Mr. Cannon filed a petition for formal probate of Mrs. Knickerbocker's will and formal appointment of himself as personal representative of her estate. The petition was ultimately granted. Meanwhile, Mr. Knickerbocker filed actions against Mr. Cannon challenging the validity of the change-of-beneficiary document sent to MML Bay State Life, the durable power of attorney, the severance of the joint tenancy in the house, and the revocable trust agreement. He also sought damages for Mr. Cannon's conversion of the household furnishings and the Jeep. The court consolidated these actions, and Mr. Knickerbocker moved for partial summary judgment on the conversion and joint tenancy issues. The court granted this motion, holding that Mr. Cannon's removal of the household furnishings constituted conversion and ordered him to mitigate damages by returning them. The court also found that Mrs. Knickerbocker's attempt to sever the joint tenancy in the house was legally ineffective because (1) she did not effectively convey the property to a third party, and (2) it violated the August 7, 1991, order prohibiting the parties from "selling, encumbering or mortgaging" their assets.
After further discovery, the court held a jury trial. However, the jury was dismissed by stipulation after the second day, and the court issued findings of fact and conclusions of law disposing of all remaining issues. Relevant to this appeal, the court held that Mr. Cannon successfully changed the designation of beneficiary on Mrs. Knickerbocker's MML Bay State life insurance policy from Mr. Knickerbocker to Anthony J. and Elaine Cannon as trustees of Mrs. Knickerbocker's trust. The court also ordered Mr. Cannon to pay nominal damages in the amount of $2 to Mr. Knickerbocker for the conversion of the items of household furnishings in which he held an interest. Finally, the court ruled that upon Mrs. Knickerbocker's death, Mr. Knickerbocker became the sole owner of the Jeep by right of survivorship and that its sale by Mr. Cannon constituted conversion. Mr. Cannon was ordered to pay Mr. Knickerbocker damages in the amount for which the Jeep was sold.
Mr. Knickerbocker appeals, contending that the trial court erred in finding that Mr. Cannon effectively changed the designation of beneficiary. He also challenges the court's award of nominal damages for the conversion of the household furnishings, arguing that the proper measure of damages is the fair rental value of the furnishings. Finally, he contends that the amount of damages for the conversion of the Jeep should be measured by the blue book value, not by the amount for which it was sold.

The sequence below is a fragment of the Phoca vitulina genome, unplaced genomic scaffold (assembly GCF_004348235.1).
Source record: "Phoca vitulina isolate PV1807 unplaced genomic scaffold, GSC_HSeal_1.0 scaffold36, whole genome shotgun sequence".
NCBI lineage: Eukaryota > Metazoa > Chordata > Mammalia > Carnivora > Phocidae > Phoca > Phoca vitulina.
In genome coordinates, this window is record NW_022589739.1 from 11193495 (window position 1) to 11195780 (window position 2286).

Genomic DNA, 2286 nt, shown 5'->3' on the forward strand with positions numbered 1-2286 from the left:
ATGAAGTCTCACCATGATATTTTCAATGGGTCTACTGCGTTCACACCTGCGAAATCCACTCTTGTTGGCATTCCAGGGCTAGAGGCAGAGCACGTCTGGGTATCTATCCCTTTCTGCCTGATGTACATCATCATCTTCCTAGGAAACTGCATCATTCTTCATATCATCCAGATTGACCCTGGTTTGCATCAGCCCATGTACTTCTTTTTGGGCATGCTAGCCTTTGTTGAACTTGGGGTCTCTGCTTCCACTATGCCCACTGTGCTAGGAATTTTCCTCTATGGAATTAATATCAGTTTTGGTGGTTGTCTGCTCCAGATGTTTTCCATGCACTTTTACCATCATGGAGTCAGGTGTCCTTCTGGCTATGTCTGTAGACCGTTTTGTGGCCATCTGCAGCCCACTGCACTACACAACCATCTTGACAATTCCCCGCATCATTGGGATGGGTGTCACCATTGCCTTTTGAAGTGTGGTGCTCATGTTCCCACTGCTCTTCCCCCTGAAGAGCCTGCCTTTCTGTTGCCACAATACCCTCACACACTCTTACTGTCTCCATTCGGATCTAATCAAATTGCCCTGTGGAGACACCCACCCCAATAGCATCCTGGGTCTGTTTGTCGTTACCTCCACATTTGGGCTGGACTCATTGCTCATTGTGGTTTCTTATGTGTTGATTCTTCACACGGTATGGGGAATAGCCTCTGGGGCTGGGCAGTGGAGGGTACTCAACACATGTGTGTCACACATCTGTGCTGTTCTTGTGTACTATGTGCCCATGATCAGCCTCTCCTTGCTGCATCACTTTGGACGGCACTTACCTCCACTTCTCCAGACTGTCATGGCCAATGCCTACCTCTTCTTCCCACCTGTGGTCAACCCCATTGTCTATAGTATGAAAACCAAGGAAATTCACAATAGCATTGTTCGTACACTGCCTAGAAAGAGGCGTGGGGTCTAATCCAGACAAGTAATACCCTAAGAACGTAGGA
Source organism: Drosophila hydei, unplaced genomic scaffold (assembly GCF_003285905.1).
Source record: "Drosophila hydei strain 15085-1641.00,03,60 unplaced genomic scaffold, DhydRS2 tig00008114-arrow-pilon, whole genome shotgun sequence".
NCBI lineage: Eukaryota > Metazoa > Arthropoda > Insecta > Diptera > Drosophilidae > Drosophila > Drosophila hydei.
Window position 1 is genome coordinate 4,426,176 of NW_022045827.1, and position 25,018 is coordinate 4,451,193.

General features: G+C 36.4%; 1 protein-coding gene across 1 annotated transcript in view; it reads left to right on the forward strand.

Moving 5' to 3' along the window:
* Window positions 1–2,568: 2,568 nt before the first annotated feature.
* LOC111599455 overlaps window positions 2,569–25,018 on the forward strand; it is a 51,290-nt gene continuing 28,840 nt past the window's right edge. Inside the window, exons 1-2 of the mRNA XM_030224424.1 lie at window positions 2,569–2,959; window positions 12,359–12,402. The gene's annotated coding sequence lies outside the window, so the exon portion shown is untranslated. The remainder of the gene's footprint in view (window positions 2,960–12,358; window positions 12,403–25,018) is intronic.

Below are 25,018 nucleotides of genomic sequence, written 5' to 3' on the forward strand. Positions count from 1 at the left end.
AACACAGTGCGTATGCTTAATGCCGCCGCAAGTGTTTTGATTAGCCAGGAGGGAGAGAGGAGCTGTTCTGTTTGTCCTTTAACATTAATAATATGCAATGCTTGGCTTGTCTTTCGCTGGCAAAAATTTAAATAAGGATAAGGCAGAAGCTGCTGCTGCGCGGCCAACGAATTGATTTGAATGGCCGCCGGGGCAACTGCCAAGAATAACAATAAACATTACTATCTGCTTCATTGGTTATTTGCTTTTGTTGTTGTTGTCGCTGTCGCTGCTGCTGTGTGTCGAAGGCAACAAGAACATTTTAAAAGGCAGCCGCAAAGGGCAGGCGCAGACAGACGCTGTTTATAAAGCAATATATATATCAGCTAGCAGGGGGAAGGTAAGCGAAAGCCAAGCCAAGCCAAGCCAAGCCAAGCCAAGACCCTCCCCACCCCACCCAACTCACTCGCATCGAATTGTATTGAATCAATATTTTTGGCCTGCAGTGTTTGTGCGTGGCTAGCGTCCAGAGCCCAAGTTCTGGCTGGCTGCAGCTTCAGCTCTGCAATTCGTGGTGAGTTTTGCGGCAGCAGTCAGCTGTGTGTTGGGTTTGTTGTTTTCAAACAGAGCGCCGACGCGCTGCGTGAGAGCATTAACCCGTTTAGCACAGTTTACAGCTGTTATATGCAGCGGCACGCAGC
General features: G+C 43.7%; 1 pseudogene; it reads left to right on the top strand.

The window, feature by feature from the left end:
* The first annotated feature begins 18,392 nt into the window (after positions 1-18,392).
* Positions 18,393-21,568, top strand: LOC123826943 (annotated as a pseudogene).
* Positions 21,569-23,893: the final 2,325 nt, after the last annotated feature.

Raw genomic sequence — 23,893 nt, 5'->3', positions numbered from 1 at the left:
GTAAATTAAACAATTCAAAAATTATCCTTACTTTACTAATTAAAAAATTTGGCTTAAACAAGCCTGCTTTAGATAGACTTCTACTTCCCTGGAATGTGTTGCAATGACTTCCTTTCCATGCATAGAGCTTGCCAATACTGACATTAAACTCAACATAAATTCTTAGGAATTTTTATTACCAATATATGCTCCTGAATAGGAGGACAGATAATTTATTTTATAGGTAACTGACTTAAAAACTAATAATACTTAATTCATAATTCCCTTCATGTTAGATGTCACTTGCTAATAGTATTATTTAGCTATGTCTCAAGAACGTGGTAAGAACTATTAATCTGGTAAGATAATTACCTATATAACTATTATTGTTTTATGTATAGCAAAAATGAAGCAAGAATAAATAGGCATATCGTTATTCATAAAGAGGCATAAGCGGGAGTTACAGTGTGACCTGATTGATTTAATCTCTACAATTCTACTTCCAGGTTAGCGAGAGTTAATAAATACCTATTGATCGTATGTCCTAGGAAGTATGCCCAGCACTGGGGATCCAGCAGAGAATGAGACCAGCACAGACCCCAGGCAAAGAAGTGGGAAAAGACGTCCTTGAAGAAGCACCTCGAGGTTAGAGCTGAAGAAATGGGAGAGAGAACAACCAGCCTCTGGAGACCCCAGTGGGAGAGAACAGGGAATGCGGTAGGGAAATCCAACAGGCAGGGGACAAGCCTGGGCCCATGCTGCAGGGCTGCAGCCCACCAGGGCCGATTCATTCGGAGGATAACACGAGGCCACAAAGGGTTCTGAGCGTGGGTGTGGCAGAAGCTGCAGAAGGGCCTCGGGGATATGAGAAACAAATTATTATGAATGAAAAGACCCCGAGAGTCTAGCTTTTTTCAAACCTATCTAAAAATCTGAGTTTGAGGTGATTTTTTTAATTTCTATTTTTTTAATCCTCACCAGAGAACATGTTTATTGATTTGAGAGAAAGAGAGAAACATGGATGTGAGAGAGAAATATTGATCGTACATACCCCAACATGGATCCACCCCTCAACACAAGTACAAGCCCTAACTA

Mr. Cannon, Anthony J. Cannon, and Elaine Cannon cross-appeal, asserting that the trial court erred in ruling that Mrs. Knickerbocker failed to sever the joint tenancy in the house. In their brief, they also contend that the court erred in ruling that Mr. Knickerbocker became the sole owner of the Jeep and a Thunderbird automobile at his wife's death. However, at oral argument, they conceded that this ruling was correct as to the Jeep pursuant to Utah Code Ann. § 75-6-201(4).
I. THE JOINT TENANCY
Before examining Mr. Knickerbocker's assignments of error, we address cross-appellants' argument assailing the trial court's ruling that Mrs. Knickerbocker failed to sever the joint tenancy. This issue is most appropriately addressed in three parts. In the first part, we will determine whether Mrs. Knickerbocker's quitclaim deed from herself as joint tenant to herself as tenant in common was valid. Second, we will examine whether the deed violated the trial court's order in the divorce proceeding prohibiting the parties from "selling, encumbering or mortgaging" their assets. Finally, we will determine whether Mrs. Knickerbocker's conveyance of her interest in the house to the trustees violated the order.
A. The Unilateral Severance
Historically, a joint tenant could unilaterally terminate a joint tenancy by destroying one of the four unities essential to joint tenancy — time, title, interest, and possession. II American Law of Property § 6.2, at 8-9 (1952). A joint tenant could destroy the unities of title and interest by selling or mortgaging his interest to a third party. Tracy-Collins Trust Co. v. Goeltz, 5 Utah 2d 350, 356-57, 301 P.2d 1086, 1089-90 (1956). Alternatively, a joint tenant could arrange a "strawman" transaction, in which he would convey his interest to a third party who would immediately convey it back to the grantor. However, a joint tenant could not terminate a joint tenancy by executing a unilateral self-conveyance because such a conveyance had no legal effect and could not destroy any of the four unities. 4 Thompson on Real Property 48 (Davis A. Thomas ed., 1994).